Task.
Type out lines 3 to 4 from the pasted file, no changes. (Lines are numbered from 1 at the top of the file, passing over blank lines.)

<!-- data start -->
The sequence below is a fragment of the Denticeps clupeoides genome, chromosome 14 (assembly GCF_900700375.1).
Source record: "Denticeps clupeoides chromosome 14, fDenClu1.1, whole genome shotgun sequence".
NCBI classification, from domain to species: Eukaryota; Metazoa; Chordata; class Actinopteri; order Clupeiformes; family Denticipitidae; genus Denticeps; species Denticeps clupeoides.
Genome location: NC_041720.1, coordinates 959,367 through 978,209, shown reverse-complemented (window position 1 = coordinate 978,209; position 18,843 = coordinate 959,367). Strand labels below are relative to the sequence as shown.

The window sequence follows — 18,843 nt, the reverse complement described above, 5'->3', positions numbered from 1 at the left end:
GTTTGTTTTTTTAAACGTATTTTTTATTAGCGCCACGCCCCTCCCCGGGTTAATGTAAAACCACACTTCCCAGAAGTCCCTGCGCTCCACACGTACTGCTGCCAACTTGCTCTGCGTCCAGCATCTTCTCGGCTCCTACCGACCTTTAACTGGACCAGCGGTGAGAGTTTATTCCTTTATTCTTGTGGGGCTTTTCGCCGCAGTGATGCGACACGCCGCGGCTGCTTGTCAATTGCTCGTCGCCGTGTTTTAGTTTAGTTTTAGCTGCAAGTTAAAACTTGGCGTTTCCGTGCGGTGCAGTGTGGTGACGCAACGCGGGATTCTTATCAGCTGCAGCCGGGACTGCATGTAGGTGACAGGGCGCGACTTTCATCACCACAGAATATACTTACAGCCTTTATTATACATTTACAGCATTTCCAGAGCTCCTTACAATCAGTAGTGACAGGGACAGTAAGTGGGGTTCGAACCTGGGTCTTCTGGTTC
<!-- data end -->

NCBI classification, from domain to species: Eukaryota; Metazoa; Chordata; class Actinopteri; order Clupeiformes; family Denticipitidae; genus Denticeps; species Denticeps clupeoides.
Genome location: NC_041720.1, coordinates 959,367 through 978,209, shown reverse-complemented (window position 1 = coordinate 978,209; position 18,843 = coordinate 959,367). Strand labels below are relative to the sequence as shown.